Tuesday, August 18, 2015

Five Years Later

It is a bitter-sweet thing, knowing two cultures. Once you leave your birthplace nothing is ever the same.
— Sarah Turnbull

I really can’t believe I relocated to Sweden five years ago today.

Just a few months after graduating college, I packed my life into boxes, put a 10-year sports writing career on indefinite ice and moved across the Atlantic with the Swedish au pair I had met in California.

In retrospect, it was a much larger leap than I realized at the time — leaving home for a country I had only briefly visited once and knew virtually nothing about, one where I had less than limited job prospects and where English, although spoken by the vast majority of the native population, isn’t the primary language.

We originally planned to spend only a few years in Sweden while Amanda finished university, but good jobs have played no small part in extending our time here. Even after five years, everyone I meet for the first time still questions my move from sunny California to one of the darkest, coldest places on the planet. My journey has had many ups and a few downs, but I can still say without hesitation five years later that moving here is the best decision I’ve ever made.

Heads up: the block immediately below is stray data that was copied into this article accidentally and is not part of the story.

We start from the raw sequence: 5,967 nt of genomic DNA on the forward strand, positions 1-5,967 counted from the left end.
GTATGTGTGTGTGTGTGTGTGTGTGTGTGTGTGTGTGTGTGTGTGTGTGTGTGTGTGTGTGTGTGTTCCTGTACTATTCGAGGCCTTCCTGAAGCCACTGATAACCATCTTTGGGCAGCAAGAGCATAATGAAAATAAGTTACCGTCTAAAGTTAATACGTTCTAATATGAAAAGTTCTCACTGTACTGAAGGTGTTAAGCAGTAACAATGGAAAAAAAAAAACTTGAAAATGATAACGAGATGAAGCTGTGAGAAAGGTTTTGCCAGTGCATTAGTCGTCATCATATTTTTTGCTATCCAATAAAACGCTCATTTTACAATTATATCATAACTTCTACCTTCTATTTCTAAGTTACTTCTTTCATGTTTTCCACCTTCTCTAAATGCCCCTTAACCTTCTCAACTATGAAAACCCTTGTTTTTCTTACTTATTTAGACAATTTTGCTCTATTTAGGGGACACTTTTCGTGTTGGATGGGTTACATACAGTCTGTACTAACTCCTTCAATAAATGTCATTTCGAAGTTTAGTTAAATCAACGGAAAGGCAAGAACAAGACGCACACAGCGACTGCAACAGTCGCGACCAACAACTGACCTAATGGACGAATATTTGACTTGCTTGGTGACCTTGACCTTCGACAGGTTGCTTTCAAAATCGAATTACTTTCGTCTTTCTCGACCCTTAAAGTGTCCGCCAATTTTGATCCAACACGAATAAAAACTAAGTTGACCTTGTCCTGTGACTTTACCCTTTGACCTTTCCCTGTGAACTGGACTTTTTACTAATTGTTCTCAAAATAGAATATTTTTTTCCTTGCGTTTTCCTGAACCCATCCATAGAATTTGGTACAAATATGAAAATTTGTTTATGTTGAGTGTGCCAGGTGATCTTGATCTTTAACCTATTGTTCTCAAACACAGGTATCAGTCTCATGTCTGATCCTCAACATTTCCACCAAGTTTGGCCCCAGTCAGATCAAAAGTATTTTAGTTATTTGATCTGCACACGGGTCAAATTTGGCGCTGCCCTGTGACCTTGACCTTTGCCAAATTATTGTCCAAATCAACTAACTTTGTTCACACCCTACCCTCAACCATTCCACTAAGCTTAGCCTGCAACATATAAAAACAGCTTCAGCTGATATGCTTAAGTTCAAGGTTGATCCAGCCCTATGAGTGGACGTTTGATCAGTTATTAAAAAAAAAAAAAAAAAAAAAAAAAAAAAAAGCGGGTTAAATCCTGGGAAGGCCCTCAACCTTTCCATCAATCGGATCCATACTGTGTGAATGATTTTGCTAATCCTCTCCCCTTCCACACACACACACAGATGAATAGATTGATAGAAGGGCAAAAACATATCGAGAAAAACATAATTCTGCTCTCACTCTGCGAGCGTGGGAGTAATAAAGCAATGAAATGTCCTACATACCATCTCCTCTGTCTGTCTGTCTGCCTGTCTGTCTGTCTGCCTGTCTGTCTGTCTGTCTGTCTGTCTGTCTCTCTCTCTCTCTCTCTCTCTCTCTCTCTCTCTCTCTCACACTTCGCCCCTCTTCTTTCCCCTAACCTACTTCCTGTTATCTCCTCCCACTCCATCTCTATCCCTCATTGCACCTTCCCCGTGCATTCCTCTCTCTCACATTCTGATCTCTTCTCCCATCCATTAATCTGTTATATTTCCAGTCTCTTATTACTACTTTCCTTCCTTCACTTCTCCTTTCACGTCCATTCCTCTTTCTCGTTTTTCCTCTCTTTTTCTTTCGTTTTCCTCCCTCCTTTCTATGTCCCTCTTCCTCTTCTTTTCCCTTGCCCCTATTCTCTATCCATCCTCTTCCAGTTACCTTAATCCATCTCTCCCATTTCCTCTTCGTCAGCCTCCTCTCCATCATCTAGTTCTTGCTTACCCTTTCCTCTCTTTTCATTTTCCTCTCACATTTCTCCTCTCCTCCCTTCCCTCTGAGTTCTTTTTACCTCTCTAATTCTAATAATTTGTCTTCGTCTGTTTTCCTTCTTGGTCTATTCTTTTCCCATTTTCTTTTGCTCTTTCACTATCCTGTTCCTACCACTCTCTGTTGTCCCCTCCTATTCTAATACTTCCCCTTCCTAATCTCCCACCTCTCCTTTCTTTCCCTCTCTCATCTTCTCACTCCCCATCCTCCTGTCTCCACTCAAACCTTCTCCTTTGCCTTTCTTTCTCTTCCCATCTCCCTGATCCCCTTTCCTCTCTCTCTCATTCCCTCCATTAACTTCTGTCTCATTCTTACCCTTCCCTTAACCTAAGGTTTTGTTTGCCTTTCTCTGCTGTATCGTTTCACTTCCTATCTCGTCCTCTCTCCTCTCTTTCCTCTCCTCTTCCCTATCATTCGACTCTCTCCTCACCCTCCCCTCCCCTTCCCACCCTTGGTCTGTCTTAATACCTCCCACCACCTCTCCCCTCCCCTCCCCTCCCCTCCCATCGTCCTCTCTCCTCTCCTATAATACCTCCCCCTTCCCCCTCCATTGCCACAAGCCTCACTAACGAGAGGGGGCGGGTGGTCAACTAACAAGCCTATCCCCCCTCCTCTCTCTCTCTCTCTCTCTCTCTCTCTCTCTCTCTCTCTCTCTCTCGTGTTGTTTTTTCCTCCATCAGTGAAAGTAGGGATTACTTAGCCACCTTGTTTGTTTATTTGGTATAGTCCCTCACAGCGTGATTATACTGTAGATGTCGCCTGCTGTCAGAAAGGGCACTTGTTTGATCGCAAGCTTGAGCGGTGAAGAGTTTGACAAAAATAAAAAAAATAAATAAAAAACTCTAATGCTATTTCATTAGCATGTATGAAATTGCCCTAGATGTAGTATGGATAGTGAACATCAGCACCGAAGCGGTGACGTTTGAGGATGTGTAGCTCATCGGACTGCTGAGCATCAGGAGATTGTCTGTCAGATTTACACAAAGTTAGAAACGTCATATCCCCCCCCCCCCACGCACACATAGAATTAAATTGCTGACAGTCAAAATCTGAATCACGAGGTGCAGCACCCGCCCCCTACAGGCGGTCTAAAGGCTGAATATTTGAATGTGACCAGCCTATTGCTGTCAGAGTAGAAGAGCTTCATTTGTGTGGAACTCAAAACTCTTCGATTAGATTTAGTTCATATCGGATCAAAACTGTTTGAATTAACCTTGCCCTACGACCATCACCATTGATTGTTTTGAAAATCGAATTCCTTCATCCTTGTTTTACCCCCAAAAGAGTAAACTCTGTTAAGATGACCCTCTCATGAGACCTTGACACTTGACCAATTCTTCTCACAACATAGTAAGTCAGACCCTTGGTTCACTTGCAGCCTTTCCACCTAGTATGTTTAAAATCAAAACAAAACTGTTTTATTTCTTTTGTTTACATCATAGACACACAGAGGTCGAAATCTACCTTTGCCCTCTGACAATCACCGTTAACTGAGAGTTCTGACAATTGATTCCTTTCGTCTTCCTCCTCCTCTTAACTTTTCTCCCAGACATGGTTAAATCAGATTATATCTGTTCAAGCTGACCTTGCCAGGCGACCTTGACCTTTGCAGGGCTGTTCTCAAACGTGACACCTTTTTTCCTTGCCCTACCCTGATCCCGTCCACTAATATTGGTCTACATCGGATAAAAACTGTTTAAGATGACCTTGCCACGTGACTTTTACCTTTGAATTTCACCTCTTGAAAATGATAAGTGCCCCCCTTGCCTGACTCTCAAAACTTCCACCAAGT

When I decided to relocate to Sweden and leave my journalism career behind in the States, I found myself unemployed for the first time since age 12. That continued for my first few months here as I was swiftly rejected for many English teaching and communication jobs. I was then underemployed for even longer as a freelancer and finally broke into my first agency as a vacation fill-in.

Once earning even steadier employment I survived a now-incomprehensible roundtrip train commute of six-plus hours across the country and back most weekdays for the better part of 14 months, during which I circumnavigated the globe by rail three times. I ultimately toiled my way from another agency over to the customer side of marketing communications, where I couldn’t be happier working alongside some talented colleagues for one of Sweden’s oldest and proudest engineering companies.